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Monday, March 5, 2012

The N-Word

Posted by Wm.™ Steven Humphrey on Mon, Mar 5, 2012 at 11:29 AM

So in this week's edition of Last Supper, our resident food critic/smartypants Chris Onstad wrote the following in reference to receiving a banh mi sandwich from a friend:

"What do I owe you?" I asked, picking up one of the cucumber-sized rolls and assessing its delicate deportment.

"Oh, don't worry about it."

This was odd, as he was niggardly in all things. I don't even think he let the barber keep his hair.

Here's a letter we received in response:

Hey Chris. I'm not particularly politically correct, but can you please stop using the word "niggardly" for the word "cheap"? It's really degrading. OK? thanks
Kim

Here's Chris' response to Kim's response:

Hi Kim,

Thanks for writing in with your concern. "Niggardly" is not degrading
to any particular race or culture, as it might homonymically sound due
to its similarity to an unfortunate ethnic slur of near-same spelling.
Here are its origins:

Origin:
1325—75; Middle English nyggard, equivalent to nig niggard (<
Scandinavian; compare dialectal Swedish nygg; akin to Old English
hnēaw stingy) + -ard

Best,
Chris Onstad

And here is Kim's response to Chris' response:

Chris,

I seem to be as from this article, "one who seeks justice but rejects the truth".

Growing up in all-white Oregon I learned the meaning of the word niggardly in grade school as stingy or miserly. I never looked up the origin of the word, nor was it explained in class, but assumed it was a racist word that described a negative characteristic of black people. Words like that were pretty common in the sixties. Now, even knowing the possible origin of the word I'm feeling this whole thing is a "white privilege" attitude.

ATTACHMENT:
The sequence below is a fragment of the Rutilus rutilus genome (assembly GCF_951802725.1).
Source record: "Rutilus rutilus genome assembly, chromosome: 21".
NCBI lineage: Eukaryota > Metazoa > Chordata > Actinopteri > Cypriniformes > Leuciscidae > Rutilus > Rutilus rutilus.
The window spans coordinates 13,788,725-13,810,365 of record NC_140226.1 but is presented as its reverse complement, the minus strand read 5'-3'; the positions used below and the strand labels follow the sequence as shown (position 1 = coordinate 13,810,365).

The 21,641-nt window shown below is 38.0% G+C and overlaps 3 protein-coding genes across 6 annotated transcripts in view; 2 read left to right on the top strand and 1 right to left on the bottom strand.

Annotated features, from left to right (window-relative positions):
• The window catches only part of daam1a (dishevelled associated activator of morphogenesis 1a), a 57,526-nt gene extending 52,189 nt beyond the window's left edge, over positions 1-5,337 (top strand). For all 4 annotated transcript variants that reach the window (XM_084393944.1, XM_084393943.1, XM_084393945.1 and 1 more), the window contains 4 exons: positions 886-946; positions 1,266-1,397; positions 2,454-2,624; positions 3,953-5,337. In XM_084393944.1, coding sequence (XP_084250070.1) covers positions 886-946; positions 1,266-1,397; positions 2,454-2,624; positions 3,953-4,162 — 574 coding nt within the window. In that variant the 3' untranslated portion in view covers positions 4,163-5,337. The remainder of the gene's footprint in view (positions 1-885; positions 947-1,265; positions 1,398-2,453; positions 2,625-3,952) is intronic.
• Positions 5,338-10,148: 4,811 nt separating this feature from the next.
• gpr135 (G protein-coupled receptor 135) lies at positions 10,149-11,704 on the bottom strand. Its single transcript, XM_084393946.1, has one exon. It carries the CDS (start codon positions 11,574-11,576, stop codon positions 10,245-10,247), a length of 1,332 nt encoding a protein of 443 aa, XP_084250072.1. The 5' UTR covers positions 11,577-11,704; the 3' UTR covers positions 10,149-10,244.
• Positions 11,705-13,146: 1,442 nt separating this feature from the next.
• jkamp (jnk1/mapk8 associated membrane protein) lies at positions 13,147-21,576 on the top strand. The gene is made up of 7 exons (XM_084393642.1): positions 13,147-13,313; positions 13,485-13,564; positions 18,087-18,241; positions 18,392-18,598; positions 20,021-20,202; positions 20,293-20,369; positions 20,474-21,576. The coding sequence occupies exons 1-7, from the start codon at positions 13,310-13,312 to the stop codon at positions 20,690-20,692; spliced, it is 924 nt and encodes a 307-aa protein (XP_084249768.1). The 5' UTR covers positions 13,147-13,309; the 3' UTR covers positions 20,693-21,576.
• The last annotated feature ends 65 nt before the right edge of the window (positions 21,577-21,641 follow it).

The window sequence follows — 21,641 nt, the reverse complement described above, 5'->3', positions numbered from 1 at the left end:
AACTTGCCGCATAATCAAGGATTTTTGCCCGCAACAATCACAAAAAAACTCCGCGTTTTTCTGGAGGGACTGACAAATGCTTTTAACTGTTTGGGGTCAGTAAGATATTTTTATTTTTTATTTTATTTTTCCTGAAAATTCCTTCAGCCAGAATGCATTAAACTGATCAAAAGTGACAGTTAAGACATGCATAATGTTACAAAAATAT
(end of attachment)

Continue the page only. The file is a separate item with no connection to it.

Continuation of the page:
An example of the way I'm experiencing the conundrum I'm feeling was if the word "fat" were considered offensive and someone used the word "fattish" and it was explained to me fattish it had it's origin 600 years ago in Norway to describe a large cod. Would I use this word in the company of large people even though it has no reference to them?
In one article I read, a reporter said, "he would not use the word among black people, especially among less-educated black people, out of politeness and to avoid causing someone to feel uncomfortable, regardless of any non-racial meanings he would intend." I think all black people appreciate his consideration, educated or not. Maybe the word should also not be used around ignorant white people as myself.
Supposedly, the origin of niggardly predates the word nigger by 500 years or so, and the word nigger, possibly was not a pejorative word until the 1900's. The English language continuously evolves. So considering the recently charged similarity can't you use another, more modern word?

Kim

Your response to Kim's response to Chris' response is welcome in the comments.

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